Innovations in Learning and Development
The twenty-first century witnessed innovative practices in the advancement of learning in the developed world as a consequence of the technological revolution of the period and the increased demand for higher education (Bax, 2011; Barab, King and Gray, 2004; Roman, 2001). Education was perceived as the cornerstone for development, sustainability and modernisation (Fitzpatrick and Davies, 2003).
The booming of open, distance and e-learning changed the quality of lives for people as it offered additional venues to higher education that overcame problems of exclusivity and scarcity, specifically at times of shrinking public funding (Dhanarajan, 2011). The founding of the Open University in Britain in 1969 targeted limitless audience with innovative teaching and learning modes. Since it was founded, more than 1.5 million students have studied its courses. The Open University was rated “top university in England and Wales” for student satisfaction in 2005, 2006 and 2012.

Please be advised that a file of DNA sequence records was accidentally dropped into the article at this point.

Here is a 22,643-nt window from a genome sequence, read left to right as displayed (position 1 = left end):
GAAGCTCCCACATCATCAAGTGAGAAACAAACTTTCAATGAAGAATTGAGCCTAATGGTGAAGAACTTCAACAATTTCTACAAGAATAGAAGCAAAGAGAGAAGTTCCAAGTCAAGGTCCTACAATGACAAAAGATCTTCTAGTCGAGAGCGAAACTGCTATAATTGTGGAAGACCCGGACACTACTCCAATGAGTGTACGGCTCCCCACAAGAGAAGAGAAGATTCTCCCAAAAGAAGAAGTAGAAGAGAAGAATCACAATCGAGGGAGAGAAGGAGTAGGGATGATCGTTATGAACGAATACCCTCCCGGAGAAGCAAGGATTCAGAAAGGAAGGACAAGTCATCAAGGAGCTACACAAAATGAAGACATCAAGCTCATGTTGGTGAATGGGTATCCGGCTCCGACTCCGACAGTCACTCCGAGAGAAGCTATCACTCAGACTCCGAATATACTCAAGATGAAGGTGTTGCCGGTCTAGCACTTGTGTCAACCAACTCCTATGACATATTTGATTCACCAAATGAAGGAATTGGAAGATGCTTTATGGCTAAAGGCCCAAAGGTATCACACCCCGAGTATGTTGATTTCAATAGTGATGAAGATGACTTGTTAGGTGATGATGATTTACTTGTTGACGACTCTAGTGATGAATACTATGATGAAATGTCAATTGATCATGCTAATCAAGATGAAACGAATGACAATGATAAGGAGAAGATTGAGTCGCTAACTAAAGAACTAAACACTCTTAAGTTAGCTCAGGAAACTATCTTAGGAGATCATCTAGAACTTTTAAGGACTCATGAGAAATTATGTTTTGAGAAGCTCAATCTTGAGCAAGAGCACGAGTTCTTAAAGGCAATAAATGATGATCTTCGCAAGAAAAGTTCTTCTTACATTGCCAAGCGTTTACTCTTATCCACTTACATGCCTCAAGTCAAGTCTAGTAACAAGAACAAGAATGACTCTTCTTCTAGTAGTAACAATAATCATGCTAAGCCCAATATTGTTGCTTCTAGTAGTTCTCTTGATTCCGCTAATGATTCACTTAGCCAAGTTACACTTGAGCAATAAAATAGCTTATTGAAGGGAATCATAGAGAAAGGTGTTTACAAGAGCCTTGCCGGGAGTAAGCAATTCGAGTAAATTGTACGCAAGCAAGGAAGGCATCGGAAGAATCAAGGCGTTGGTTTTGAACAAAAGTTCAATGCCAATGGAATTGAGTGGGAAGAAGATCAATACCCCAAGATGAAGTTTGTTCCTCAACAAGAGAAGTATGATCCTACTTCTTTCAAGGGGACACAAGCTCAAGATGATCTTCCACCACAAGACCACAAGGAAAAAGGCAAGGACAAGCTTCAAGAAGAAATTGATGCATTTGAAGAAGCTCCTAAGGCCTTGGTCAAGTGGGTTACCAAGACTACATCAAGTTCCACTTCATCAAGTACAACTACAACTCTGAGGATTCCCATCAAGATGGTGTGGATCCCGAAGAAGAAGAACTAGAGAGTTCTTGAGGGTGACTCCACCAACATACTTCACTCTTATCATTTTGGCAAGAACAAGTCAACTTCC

The developing world sought to replicate the success afforded through innovative learning practices. The Arab region engaged in extensive reformation to allow for new systems of learning that would provide for accessible and diversified opportunities to learners at an acceptable cost. However, concerns were voiced along the axis of equality and social justice (Wilson, Liber, Johnson, Beauvoir, Sharples and Milligan, 2007; Dudeney, 2007). Arguments associated innovative learning modes with polarizing the developed and developing countries, the promotion of western thought, and furthering socioeconomic substrating. Debates emerged on the pedagogic fit of the new promoted approaches for the region, allegations of social isolation, drop rates, faculty strain, urban concentration, in addition to a number of scholastic uncertainties.